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Serving Northern St. Louis County, Minnesota

Road crews idled as they wait for spring weather

Officials say 1,500 miles of gravel roads worst in recent memory

Marshall Helmberger
Posted 4/20/22

REGIONAL— A seemingly never-ending series of snowfalls in April has left county roads across the region in the worst condition in recent memory, and St. Louis County public works officials say …

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Road crews idled as they wait for spring weather

Officials say 1,500 miles of gravel roads worst in recent memory

Posted

REGIONAL— A seemingly never-ending series of snowfalls in April has left county roads across the region in the worst condition in recent memory, and St. Louis County public works officials say there’s little they can do about the situation other than wait.
With 1,500 miles of gravel roads, which provide home access to thousands of county residents, the current conditions haven’t gone unnoticed, acknowledged Brian Boder, with the county public works office in Pike Lake. County officials admit the roads are bad. “It’s miserable,” admits Boder, who said county officials have been trying to get the word out about the situation so people understand.
It appears the brief warm-up in late March is part of the problem. Several days of spring-like weather thawed road surfaces and prompted the posting of load limits for gravel roads across the county. That’s prevented county road crews from either snowplowing or grading as the combination of freezing and thawing, along with at least half a dozen moderate snowfalls so far this month, have left gravel roads frequently snow-covered, with either frozen ruts or a muddy mess, depending on the day.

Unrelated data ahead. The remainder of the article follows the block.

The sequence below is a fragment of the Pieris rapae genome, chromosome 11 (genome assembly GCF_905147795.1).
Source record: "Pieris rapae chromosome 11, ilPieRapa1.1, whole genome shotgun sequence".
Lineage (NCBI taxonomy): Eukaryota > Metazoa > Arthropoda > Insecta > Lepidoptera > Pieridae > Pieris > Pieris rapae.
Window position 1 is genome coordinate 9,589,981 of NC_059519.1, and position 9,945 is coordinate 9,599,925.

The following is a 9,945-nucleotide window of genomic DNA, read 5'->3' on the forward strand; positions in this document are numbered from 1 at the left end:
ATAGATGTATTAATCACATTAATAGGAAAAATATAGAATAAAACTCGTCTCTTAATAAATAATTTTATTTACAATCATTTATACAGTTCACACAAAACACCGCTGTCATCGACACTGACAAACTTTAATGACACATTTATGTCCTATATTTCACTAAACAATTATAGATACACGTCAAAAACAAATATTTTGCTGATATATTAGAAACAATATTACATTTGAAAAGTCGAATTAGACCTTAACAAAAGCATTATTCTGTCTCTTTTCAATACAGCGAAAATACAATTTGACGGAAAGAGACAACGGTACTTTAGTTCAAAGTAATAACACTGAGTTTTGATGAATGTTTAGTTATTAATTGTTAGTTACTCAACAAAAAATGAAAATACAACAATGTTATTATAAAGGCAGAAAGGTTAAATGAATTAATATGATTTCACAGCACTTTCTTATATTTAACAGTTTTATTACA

“When road restrictions hit, gravel roads are automatically a five-ton posting,” said Boder. County plow trucks run 45,000-50,000 pounds unloaded and tip the scales at 70,000 pounds with a load of salt and gravel. “For us to go out under the current conditions would do more damage than we could ever justify,” he added.
The county plow trucks don’t have the fine blade control of most smaller plows, designed for pickups, which means they require a hard, frozen surface to prevent road damage. Once the top layer of the gravel roads begins to thaw, plowing becomes difficult, notes Boder. “We’d be plowing a lot of gravel into the ditches,” he said.
While the county does have underbody plows that it can deploy in the event of a major snowfall, he said it hasn’t been worth the mess it would create given that most of recent snows have been in the three-to-five inch range, which is generally passable for most vehicles.
The abundance of potholes right now isn’t unusual in the late winter or early spring, but the frequency of precipitation this month has made it almost impossible for the county to address the issue. “We can’t grade under these conditions,” said Boder. “We’d just make mud.”
Bringing in more material isn’t an option either, notes Boder, because any fresh gravel would only add to the muddy conditions.
For now, said Boder, residents along gravel roads should keep their fingers crossed for a change in the weather pattern, in favor of warmer and drier conditions. “If we were to have a string of five days of dry weather, we might try to get out there and take care of some of the worst of the worst,” he said.
Meanwhile, the weather forecast offers little in the way of relief. On top of Monday’s and Wednesday’s snowfalls, the forecast is calling for rain on Saturday, with colder weather and on and off chances of rain or snow next week.

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